Could you please share more about your sleep-apnea profile. 1) How long have you been using an MAD? 2) What's your AHI off treatment? 3) Is this a problem only with the new MAD? 4) Did you have a test to determine whether an MAD would be effective with you or not? 5) Have you and your sleep specialist found the optimal setting/titration for your MAD or are you still tinkering?
One thing I can comment on prior to learning more about you is this idea that snoring is inherently a bad thing. Your throat making noise isnt necessarily threatening. The only important thing at the end of the day is your oxygen-saturation levels in your blood, so if you're snoring disturbingly loud but simultaneously you're not experiencing drops in your oxygen-saturation level, then there is no problem (aside from any noise others may have to tolerate or mild inflammation of the tissue in the throat). With that said, yes, often drops in oxygen-saturation levels and snoring go hand-in-hand/correlate. My point in all this is, some people snore their entire lives and sleep soundly, never experiencing enough sleep disturbance nor being objectively diagnosed with sleep apnea due to lower oxygen-saturation levels.
I would take issue with one statement in this post.It is not necessarily true that if you are snoring disturbingly loud, but you are not experiencing drops in your oxygen saturation levels, then there is no problem. We now know that snoring, in and of itself, can cause sleep disturbance. There are arousals, called snore arousals, that are factored into your overall arousal index. In fact, you can have a sleep disturbance, called UARS, where there are no apneas, no hypopneas, and no snoring. If a person has some residual snoring with an MAD, that can be considered O.K. if you are not symptomatic. But since you are still symptomatic, it is not O.K.. Dr. Luisi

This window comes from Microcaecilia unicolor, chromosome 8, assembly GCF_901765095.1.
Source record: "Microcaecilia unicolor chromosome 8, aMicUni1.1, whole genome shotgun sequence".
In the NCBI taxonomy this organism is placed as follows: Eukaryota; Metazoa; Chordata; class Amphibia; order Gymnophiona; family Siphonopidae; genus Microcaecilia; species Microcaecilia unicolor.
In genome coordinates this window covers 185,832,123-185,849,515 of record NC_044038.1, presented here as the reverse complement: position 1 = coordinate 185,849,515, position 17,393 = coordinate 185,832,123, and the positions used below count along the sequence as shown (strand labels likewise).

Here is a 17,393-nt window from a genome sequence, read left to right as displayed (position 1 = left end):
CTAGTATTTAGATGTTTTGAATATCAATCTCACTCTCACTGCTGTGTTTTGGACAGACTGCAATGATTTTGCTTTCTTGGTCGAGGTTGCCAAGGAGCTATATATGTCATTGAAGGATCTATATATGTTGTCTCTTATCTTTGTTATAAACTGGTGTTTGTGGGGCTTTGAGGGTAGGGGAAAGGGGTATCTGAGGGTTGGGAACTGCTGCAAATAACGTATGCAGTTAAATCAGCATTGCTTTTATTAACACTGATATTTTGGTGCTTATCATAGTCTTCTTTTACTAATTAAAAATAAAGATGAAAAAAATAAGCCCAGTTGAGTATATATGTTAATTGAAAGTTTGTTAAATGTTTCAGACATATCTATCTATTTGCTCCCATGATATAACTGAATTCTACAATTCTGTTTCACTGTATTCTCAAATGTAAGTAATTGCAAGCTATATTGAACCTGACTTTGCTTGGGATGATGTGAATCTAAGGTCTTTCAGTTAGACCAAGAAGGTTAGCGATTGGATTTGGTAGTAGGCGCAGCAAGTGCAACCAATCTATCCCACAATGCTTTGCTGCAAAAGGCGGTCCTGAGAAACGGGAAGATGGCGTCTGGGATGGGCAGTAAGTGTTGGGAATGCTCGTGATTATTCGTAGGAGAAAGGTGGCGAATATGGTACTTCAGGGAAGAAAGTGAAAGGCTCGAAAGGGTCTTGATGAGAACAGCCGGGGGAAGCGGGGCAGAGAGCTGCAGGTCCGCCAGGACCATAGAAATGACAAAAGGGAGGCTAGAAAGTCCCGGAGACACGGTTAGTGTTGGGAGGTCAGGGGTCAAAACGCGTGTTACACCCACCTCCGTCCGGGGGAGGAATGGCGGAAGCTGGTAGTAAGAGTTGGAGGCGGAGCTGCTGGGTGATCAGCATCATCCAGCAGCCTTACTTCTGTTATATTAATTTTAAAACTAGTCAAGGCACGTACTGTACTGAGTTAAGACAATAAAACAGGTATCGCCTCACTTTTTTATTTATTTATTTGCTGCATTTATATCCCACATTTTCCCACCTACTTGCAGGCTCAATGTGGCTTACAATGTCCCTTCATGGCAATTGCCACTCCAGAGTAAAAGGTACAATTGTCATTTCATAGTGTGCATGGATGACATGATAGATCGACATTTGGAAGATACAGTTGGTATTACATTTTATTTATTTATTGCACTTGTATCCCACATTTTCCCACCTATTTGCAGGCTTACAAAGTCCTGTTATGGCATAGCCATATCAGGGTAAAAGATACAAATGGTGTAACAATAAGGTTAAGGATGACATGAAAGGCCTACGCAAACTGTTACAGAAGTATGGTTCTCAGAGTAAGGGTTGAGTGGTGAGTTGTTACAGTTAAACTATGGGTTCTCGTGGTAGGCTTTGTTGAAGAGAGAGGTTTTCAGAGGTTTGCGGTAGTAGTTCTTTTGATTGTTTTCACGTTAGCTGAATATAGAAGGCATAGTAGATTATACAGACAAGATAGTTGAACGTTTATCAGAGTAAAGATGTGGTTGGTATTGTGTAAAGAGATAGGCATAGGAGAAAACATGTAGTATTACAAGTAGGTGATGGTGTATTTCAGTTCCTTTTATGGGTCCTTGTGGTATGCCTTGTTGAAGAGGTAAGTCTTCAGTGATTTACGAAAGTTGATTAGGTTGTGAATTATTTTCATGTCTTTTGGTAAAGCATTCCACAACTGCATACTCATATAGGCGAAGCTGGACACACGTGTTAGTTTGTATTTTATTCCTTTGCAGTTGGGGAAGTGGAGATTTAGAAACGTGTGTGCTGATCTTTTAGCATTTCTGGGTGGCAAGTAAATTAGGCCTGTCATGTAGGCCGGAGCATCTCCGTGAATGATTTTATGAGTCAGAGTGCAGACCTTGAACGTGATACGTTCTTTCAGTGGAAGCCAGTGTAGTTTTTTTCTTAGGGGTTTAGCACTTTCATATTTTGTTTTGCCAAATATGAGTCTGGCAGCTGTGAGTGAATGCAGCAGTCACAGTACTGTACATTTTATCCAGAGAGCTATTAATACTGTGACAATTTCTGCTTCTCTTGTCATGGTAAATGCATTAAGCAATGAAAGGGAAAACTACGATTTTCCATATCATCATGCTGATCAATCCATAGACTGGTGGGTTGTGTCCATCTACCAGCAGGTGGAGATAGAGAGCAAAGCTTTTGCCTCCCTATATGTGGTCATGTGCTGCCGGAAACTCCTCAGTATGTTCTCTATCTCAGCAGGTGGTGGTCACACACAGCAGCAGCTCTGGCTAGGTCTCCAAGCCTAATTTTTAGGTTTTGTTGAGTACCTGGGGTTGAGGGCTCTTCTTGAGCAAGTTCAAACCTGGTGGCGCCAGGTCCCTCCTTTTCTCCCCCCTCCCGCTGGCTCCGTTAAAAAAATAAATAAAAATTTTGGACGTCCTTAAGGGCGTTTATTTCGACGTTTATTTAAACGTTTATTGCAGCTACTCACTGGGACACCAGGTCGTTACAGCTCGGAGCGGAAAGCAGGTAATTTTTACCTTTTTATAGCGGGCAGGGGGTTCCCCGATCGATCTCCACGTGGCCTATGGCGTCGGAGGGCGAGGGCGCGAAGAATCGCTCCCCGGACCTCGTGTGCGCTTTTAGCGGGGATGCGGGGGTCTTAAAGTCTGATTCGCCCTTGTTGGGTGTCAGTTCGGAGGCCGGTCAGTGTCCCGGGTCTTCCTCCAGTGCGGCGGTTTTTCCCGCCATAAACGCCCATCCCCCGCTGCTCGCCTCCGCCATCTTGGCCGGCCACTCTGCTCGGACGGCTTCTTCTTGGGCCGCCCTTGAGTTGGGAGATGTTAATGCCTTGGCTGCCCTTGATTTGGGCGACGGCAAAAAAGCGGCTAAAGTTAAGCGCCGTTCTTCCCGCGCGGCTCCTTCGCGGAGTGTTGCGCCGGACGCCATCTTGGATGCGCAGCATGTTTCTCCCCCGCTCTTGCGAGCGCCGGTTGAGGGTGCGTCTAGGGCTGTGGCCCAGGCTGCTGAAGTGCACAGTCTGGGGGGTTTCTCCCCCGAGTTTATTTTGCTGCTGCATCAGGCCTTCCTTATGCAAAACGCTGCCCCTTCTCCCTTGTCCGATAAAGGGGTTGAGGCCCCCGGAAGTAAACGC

I am a dentist working in dental sleep medicine. Unfortunately, the EMA device, although a legitimate appliance to treat OSA, does not enjoy a reputation for being one of the most effective choices. I have seen some efficacy tests for the EMA and they were mediocre at best. There are better choices out there. As Sierra said, the only definitive way to see whether or not the EMA is performing satisfactorily is to wear it during a sleep test. I am assuming that it has been adjusted for maximum effectiveness, to the best of your ability in concert with your dentist. A home sleep test with appliance in place is the cheapest way to do it. It is generally no more than a few hundred dollars and medical insurance will often pay for it. It would be useful to know what brand of oral appliance you were using previously. I might be able to tell you if it has a better efficacy reputation. The high degree of snoring may or may not have significance. Never-the-less, I would not depend on your bed partner or snorelab to make a determination. The bottom line is that you are still symptomatic and that needs to be looked into. Arthur B. Luisi, Jr., The Naples Center For Dental Sleep Medicine.
I was initially diagnosed with OSA four years ago (age 60) based on a home sleep test. The overall AHI was 21.7 with a supine index of 30.2. Started CPAP but had difficulty with the nasal mask. Then switched to an EMA MAD, and after titration the AHI (home sleep test) was 5.
I’m thinking that a new baseline sleep test (ie, without treatment) would be prudent to determine if OSA severity has changed with age. Also willing to give CPAP another go around.